Einstein’s Only Rejected PaperIt was the only one reviewed anonymously, as is the practice today
Peer review was first institutionalized by the Royal Society of London in 16651. It’s basically a good idea. Disinterested experts in a field assess a scholarly paper before announcing that it is worthy of publication in a respected journal. Peer review encourages quality and helps authors to sharpen their work. But it is not essential to quality. Plato’s Republic, Euclid’s Elements, and Darwin’s On the Origin of the Species had no peer review.
The assumption that today’s peer-reviewed paper has been vetted by experts and therefore has been awarded a blue ribbon for excellence is far from the truth. Peer review often does not do its job. Consequently, today’s collection of scholarly literature is exploding in quantity and deteriorating in quality.
Peer review comes in different flavors. One is anonymous peer review, where the identity of the reviewers is kept secret from the author. Albert Einstein only had one anonymous peer review in his career — and the paper was rejected2. This happened in 1936. A decade and a half earlier in 1905, Einstein’s annus mirabilis (remarkable year), he had published four breathtaking papers. One introduced the world to special relativity.3 Another outlined the photoelectric effect — why metals spit out electrons when illuminated with light.4 He won a Nobel Prize for this work, once the theory was experimentally verified. A third paper explained that Brownian motion occurs because there are molecules randomly dancing around and bumping into little particles.5 In another paper, he supplied the foundation for the relationship between mass and energy summarized by the world’s most familiar equation: E = mc 2.
Physicist Dr. Frank Tipler writes,
[All of Einstein’s 1905] papers were published in Annalen der Physik, one of the major physics journals in Germany. But none of the papers were sent to referees. Instead the editors — either the editor in chief, Max Planck, or the editor for theoretical physics, Wilhelm Wien—made the decision to publish. It is unlikely that whoever made the decision spent much time on whether to publish. Almost every paper submitted was published. So few people wanted to publish in any physics journal that editors rarely rejected submitted papers. Only papers that were clearly `crackpot’ papers — papers that any professional physicist could recognize as written by someone completely unfamiliar with the elementary laws of physics — were rejected.6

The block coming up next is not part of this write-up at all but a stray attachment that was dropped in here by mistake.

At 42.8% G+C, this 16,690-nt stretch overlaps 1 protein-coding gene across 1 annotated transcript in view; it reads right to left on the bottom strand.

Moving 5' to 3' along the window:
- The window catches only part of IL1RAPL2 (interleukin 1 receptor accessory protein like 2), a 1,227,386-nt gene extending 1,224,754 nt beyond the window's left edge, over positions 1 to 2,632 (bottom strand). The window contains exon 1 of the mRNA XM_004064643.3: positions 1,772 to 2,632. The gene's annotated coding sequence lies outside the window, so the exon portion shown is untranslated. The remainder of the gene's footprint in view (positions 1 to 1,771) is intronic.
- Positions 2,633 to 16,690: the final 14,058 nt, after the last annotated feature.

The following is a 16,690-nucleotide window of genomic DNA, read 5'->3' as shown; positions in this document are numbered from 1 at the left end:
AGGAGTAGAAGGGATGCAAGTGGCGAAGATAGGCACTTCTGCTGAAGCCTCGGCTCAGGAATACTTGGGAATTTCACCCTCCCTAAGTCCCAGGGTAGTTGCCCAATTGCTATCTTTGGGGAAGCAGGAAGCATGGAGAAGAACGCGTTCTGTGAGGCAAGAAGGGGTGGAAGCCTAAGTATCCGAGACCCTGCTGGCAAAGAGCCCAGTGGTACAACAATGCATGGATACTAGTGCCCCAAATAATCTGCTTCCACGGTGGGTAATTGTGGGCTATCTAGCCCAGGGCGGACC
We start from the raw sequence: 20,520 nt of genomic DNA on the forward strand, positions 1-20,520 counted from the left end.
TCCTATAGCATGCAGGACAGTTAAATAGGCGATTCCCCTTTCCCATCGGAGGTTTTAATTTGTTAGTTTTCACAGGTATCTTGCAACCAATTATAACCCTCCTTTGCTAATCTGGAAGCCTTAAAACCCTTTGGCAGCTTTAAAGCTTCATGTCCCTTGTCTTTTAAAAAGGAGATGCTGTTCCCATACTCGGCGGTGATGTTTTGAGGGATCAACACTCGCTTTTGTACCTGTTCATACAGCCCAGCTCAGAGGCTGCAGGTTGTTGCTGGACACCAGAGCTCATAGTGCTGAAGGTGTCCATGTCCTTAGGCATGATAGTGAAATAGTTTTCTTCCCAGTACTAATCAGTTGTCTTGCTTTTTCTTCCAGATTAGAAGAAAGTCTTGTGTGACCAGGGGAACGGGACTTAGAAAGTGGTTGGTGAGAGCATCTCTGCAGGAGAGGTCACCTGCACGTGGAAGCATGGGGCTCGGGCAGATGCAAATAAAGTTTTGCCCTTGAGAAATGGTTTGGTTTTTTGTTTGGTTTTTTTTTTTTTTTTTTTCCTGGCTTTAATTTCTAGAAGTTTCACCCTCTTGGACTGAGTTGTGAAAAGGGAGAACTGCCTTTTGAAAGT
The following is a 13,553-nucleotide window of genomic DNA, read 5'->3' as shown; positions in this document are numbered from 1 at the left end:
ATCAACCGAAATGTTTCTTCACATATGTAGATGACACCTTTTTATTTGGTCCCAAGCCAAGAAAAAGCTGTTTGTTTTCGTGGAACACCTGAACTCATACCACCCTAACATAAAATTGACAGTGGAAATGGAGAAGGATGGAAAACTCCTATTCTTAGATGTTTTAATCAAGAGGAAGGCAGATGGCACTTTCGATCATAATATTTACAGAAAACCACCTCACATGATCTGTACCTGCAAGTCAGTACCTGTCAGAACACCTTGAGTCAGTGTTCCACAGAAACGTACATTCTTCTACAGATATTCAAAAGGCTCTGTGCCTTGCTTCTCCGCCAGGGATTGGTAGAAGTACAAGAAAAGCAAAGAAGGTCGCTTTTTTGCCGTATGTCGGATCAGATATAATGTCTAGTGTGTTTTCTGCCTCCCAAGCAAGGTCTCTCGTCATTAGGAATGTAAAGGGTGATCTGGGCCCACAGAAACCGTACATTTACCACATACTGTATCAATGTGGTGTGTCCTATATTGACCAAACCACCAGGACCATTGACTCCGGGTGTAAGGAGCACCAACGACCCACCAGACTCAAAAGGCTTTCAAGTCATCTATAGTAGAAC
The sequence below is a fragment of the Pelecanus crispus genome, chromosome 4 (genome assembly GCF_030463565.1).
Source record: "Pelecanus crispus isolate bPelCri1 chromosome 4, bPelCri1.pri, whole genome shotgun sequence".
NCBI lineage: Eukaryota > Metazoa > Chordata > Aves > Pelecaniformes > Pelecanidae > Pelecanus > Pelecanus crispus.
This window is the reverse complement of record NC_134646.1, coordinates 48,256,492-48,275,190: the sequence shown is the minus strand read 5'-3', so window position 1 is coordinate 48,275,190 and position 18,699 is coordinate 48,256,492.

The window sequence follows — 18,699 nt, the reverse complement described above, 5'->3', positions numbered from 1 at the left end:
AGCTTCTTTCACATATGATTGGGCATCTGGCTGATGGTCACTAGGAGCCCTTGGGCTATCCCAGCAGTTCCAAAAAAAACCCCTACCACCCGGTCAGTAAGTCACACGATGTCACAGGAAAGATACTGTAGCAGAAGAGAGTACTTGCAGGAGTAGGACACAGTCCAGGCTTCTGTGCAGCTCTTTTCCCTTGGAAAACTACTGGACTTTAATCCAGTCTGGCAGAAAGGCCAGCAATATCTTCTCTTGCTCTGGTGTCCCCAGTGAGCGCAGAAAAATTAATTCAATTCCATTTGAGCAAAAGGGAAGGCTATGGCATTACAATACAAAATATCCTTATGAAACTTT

All agree that Nobel Laureates Max Planck and Wilhelm Wien were Einstein’s peers. During that time, Tipler estimates that “one would have to submit [only] three papers on the average to have an even chance that at least one of your papers would be `peer’ reviewed by a [past or future] Nobel Prize winner.”7
Much has changed. Peer review today is done largely by reviewers who are not peers. Professors often assign paper review to senior graduate students. Associate Editors often do not examine a paper carefully, defaulting to the recommendations of the reviewers. Editors typically parrot the opinions offered by the Associate Editor. More than once. I have been forced to offer tutorials, rich with references, to correct “peer” reviews made by technical simpletons. It’s a waste of time. A reviewer should know such things.
One solution is to return to review practices at the time of Einstein. Most bona fide fields boast professional organizations who elect Fellows. My professional society, the IEEE, admits at most one tenth of one percent of its membership to the grade of Fellow each year. It’s a very elite group. If a Fellow of several years thoroughly reviews and blesses a paper in the Fellow’s area of expertise, that should be enough for publication.
But, some may object, won’t such a practice promote cronyism and bias? Today’s peer review already overflows with cronyism and bias. And stealth as well. Reviewers hide behind anonymity. A sponsoring Fellow should be identified in the final print or electronic version of the paper. Such accountability places conflicts of interest and other biases under the bright sun where they will wither in the light.
Peer review works but it is misnamed. I want my papers reviewed by true peers — not greenhorn amateurs.
1 “Peer review in scientific publications,” Select Committee on Science and Technology Written Evidence, The United Kingdom House of Commons.
2 Kennefick, Daniel (September 2005). “Einstein versus the Physical Review.” Physics Today 58 (9): 43.
3 Einstein, Albert (1905). “Zur Elektrodynamik bewegter Körper.” Annalen der Physik 17 (10): 891–921.
4 Einstein, Albert (1905). “Über einen die Erzeugung und Verwandlung des Lichtes betreffenden heuristischen Gesichtspunkt”. Annalen der Physik 17 (6): 132–148.
5 Einstein, Albert (1905). “Über die von der molekularkinetischen Theorie der Wärme geforderte Bewegung von in ruhenden Flüssigkeiten suspendierten Teilchen”. Annalen der Physik 17 (8): 549–560.
6 Tipler, F. J. “Refereed journals: Do they insure quality or enforce orthodoxy?” International Society for Complexity, Information and Design (2006).
Further reading: Why is it so hard to reform peer review? Robert J. Marks: Reformers are battling numerical laws that govern how incentives work. Know your enemy!
Anti-plagiarism software goof: Paper rejected for repeat citations: The scholar was obliged by discipline rules to cite the flagged information repetitively.